Preserving the Sex Pistols’ graffiti is an archaeological swindle

Comparing the scribblings of the Sex Pistols to cave art is a rotten attempt to drag archaeology into populist culture. Archaeologists should know better

Graffiti showing Johnny Rotten (left) and cave paintings in the Chauvet cave in south-east France. Photograph: National News and Pictures and AP

Archaeologists must get sick of kneeling in the rain, mud soaking into their jeans, trying to identify an ancient coin as sceptical farmers look on. They must get fed up of spending years analysing the foundations of a Roman villa, only for all trace of their discovery to be covered up by a road or a housing estate.

They try to get their message (that the past is magical) across to a superficial world. They dress up as Vikings to take school groups around a dig. They write books bubbling with matey phrases and contemporary comparisons. But still the relentless juggernaut of stupidity rumbles down the motorway, and archaeologists flip their lids.

I am just trying to understand the thought processes that have led archaeologists writing in the journal Antiquity to call for Sex Pistols graffiti in a London house to be preserved and cherished in the name of “anti-heritage”. They compare the wall drawings, mostly by John Lydon, with Paleolithic cave art.

The argument is bizarre for several reasons. When it comes to preserving the history of punk, how is that an innovative or provocative idea? Ever since Greil Marcus and Jon Savage wrote serious tomes on the Sex Pistols, the band have been recognised as fodder for cultural analysis and reverence. Lydon got so fed up with the pretensions of critical writing on the Pistols that he wrote his own memoir, giving his more down to earth version of the story.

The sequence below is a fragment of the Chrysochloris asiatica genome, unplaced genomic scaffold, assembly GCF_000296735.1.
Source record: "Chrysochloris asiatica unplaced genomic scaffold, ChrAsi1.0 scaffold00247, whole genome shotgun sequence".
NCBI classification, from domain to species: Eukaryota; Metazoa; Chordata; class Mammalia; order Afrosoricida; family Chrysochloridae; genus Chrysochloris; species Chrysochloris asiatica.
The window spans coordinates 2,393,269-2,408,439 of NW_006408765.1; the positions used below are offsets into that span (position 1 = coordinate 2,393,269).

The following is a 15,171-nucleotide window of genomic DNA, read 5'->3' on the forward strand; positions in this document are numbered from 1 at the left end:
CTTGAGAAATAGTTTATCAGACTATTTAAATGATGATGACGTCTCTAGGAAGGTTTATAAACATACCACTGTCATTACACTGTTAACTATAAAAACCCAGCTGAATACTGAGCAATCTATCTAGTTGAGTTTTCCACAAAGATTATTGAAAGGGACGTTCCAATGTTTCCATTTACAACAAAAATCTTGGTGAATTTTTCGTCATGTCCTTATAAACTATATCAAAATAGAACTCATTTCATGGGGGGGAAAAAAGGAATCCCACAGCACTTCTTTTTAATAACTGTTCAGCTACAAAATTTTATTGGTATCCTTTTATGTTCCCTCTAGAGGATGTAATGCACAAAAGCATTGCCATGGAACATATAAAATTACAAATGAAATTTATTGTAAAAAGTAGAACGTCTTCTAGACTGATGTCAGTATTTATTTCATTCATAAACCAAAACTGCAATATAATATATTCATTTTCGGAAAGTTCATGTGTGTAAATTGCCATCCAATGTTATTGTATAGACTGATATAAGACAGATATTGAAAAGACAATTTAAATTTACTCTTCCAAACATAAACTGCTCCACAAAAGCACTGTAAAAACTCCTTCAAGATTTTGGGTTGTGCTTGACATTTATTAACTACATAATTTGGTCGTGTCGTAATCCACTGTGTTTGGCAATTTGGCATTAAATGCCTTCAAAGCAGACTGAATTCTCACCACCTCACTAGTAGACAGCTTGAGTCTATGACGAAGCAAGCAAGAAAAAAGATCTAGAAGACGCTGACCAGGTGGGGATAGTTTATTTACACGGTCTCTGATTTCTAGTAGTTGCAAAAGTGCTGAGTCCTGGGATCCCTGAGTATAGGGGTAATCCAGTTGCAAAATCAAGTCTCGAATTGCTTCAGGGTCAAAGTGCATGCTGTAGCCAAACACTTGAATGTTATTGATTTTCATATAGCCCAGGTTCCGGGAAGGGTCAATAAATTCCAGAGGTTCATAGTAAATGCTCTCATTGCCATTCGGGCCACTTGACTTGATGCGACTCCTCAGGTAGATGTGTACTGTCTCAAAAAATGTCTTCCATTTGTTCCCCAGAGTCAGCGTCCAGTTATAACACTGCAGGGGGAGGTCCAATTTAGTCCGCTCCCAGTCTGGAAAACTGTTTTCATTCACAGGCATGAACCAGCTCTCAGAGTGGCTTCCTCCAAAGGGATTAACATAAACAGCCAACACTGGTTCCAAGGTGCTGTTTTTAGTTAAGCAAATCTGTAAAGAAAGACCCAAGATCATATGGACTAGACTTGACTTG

From the point of view of Marcus’s book Lipstick Traces, the moment when the Sex Pistols tore through the fabric of reality would constitute an epochal event, worthy of commemoration. But the academics behind this latest study seem unaware that such recognitions are now a routine part of cultural history. They suggest putting up a blue plaque as if it was a daring idea to take popular culture seriously. Have they looked at blue plaques in London lately? Near where I live there’s a plaque to Kenneth Williams, star of the Carry on Films. A plaque to the Pistols would ruffle no feathers whatsoever.

Their real agenda is to provoke their own profession, to imply that archaeology should be about graffiti as much as it is about cave paintings. But here they are being the very opposite of subversive. Everything in our culture glorifies the immediate, the contemporary, and – as George Costanza once put it in Seinfeld – “stuff we don’t have to think about too much.” Archaeology has a subversive vocation to resist this shallow culture and make us recognise the existence of profoundly different pasts on our own soil.

The news stories that have leapt on the Sex Pistols “cave art” show how these disillusioned archaeologists are just playing to the prejudices of modern culture. Of course people love to be told the Pistols are more important than the remote past. But there is absolutely nothing subversive about such a claim. It is the cliched dumbness of our age. Archaeology has a duty to be different; this daft argument betrays that vocation.

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